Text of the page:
I tried the thumb tack method.  Basically, you prick the round end of the egg with a thumb tack or safety pin or something so that you break the air bubble that’s in there.  This makes the eggs easier to peel after they’re boiled.  And don’t leave the thumb tack in while you boil them.  This method worked for me!

Emily and Melanie’s Deviled Eggs

Ingredients

Eggs (Remember that one egg makes two deviled eggs and plan accordingly)- I usually use a whole dozen

yellow (not dijon, not brown, nothing fancy) mustard– about two to four tablespoons

mayonnaise– about two to four tablespoons

salt, pepper and paprika to taste

*Note about measurements:  I never measure.  I use a few spoonfuls or squirts and then taste.  I’m guess at the tablespoon measurement above based on how it looks.  You’ll have to taste as you go and start by adding less than you think you need– always easier to add more than to take away what’s already in there.

Directions 

Prick your eggs with a thumb tack.  Do this on the fatter, rounder end.  Place them in a saucepan and cover with enough cold water to cover the eggs by about an inch.  Put them on the stove to boil, over high heat.  Once the water is good and boiling (big bubbles, lots of steam), boil the eggs for one minute.  Then take them off the heat and cover the pot.  Let them stand for ten minutes (off the heat but covered).My HipstaPrint 973334217After ten minutes has passed, pour out all the water and shake the pan around, causing the eggs to smash against each other and crack.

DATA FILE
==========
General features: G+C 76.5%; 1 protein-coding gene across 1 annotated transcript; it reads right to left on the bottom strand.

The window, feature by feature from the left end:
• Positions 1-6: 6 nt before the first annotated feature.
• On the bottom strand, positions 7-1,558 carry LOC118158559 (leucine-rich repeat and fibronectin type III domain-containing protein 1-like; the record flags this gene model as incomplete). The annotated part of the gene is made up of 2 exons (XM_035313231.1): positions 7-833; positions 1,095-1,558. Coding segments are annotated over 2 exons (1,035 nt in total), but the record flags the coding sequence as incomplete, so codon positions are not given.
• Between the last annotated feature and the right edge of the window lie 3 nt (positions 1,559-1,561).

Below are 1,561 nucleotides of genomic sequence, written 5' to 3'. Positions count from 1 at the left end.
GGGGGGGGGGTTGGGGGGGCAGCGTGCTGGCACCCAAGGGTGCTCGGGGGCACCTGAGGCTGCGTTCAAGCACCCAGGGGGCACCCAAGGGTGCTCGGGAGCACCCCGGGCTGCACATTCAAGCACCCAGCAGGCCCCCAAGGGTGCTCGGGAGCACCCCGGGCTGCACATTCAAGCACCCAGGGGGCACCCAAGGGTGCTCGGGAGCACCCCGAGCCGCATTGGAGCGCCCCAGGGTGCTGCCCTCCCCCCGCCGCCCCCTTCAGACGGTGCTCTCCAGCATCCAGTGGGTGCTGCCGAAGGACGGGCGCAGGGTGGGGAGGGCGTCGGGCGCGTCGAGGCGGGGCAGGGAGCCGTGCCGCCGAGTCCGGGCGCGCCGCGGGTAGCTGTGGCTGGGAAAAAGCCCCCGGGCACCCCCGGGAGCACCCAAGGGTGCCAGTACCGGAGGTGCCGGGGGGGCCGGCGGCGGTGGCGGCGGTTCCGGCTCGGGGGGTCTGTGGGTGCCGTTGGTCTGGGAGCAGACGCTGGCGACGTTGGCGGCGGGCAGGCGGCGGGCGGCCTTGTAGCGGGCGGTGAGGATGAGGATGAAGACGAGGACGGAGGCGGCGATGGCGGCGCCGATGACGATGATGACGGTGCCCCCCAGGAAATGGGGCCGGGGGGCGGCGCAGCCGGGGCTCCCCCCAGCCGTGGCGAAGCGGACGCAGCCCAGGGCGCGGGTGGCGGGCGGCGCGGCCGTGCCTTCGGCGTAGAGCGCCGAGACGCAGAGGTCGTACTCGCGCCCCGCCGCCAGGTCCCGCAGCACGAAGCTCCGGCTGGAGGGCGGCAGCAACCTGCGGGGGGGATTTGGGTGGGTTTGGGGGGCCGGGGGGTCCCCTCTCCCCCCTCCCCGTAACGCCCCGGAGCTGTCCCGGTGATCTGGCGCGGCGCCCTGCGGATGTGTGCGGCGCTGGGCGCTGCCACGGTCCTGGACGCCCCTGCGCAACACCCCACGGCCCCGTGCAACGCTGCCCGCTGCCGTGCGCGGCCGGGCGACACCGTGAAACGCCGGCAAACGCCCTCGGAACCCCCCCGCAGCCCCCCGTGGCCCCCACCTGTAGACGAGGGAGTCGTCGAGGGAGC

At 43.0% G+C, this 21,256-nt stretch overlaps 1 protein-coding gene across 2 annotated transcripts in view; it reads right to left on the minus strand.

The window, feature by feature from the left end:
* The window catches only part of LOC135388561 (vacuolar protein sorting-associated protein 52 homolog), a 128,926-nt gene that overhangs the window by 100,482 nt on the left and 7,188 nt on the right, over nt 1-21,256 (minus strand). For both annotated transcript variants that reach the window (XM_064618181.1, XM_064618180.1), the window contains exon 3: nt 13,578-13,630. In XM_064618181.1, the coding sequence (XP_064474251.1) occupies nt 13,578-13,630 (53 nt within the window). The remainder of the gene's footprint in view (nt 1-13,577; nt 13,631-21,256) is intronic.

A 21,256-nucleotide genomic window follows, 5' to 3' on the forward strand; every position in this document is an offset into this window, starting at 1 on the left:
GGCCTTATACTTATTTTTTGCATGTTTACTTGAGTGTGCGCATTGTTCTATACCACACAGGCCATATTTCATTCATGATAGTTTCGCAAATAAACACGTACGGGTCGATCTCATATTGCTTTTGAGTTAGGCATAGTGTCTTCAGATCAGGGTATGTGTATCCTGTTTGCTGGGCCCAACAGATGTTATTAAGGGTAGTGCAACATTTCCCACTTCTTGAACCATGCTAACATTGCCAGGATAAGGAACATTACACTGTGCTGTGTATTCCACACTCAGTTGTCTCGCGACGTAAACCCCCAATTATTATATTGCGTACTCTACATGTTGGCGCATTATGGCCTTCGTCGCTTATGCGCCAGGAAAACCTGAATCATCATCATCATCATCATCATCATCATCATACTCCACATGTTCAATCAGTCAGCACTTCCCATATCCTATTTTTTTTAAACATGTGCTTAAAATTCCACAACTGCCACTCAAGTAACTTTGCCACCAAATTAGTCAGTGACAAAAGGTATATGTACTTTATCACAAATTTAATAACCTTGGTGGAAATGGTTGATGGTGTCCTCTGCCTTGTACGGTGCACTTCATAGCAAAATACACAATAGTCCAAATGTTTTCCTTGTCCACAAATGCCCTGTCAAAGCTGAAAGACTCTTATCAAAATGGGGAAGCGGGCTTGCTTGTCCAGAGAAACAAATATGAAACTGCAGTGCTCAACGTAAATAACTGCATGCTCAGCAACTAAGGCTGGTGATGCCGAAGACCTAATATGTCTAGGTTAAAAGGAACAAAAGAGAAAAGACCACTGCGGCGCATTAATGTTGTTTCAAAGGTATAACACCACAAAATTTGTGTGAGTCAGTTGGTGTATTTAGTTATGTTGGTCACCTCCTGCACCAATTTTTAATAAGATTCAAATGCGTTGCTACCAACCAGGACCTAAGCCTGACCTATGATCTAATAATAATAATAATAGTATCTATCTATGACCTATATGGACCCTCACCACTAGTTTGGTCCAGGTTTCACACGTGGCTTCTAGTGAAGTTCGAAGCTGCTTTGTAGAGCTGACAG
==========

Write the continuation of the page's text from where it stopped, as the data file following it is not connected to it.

My HipstaPrint 973334217_13Now fill your pan up with cold water and ice cubes.

My HipstaPrint 973334217_6Wait five minutes and then drain out the water and any leftover ice.  You are now ready to peel.  The method that worked well for me was to sort of roll the egg around on the counter, cracking the entire shell in kind of a spiderweb way.

My HipstaPrint 973334217_12Then peel the eggshell off.  Doing it near and under running water can help get all the little bits of shell off.  I found that with this thumb tack method, the shells slipped off more easily and in bigger pieces.

My HipstaPrint 973334217_5(Yes, one short of a dozen.  The husband always requires a hard boiled egg for him to eat plain.)  Next get a bowl ready and slice your eggs in half.  I find that if you do it lengthwise, there’s slightly more stability when you put them on a plate than if you do it the other way.

My HipstaPrint 973334217_4Scoop out the beautifully yellow yolk and dump into your bowl.  Set the egg white aside.

My HipstaPrint 973334217_11My HipstaPrint 973334217_17Once all the yolks are in the bowl, add the mustard and mayo.

My HipstaPrint 973334217_16Mix all together.  I use a fork but you could certainly use a whisk or a hand mixer.  It seems like the perfect use for The Hippo’s army fork.

My HipstaPrint 973334217_3Now taste it and add salt, pepper and maybe more mayo or mustard, depending.  Want it more spicy?  Up the mustard.  Want it more creamy?  Mayo it is.  Once it tastes as you want it to taste, get out a ziploc bag.  Scoop that filling into the bag.

My HipstaPrint 973334217_9Get as much of the air out as possible and sort of squish that filling into one corner.  Then ziploc it.

My HipstaPrint 973334217_2Snip off just the smallest bit of the corner.  Mazel tov, you’ve just made a piping bag.

My HipstaPrint 973334217_15Place all your egg whites on a plate or platter that you plan to serve from- as long as it will fit into the fridge, you should be set.

My HipstaPrint 973334217_10Use the piping bag to fill each egg white with the yellow-y goodness.

My HipstaPrint 973334217_8About halfway through, I always think there won’t be enough filling.  There always is.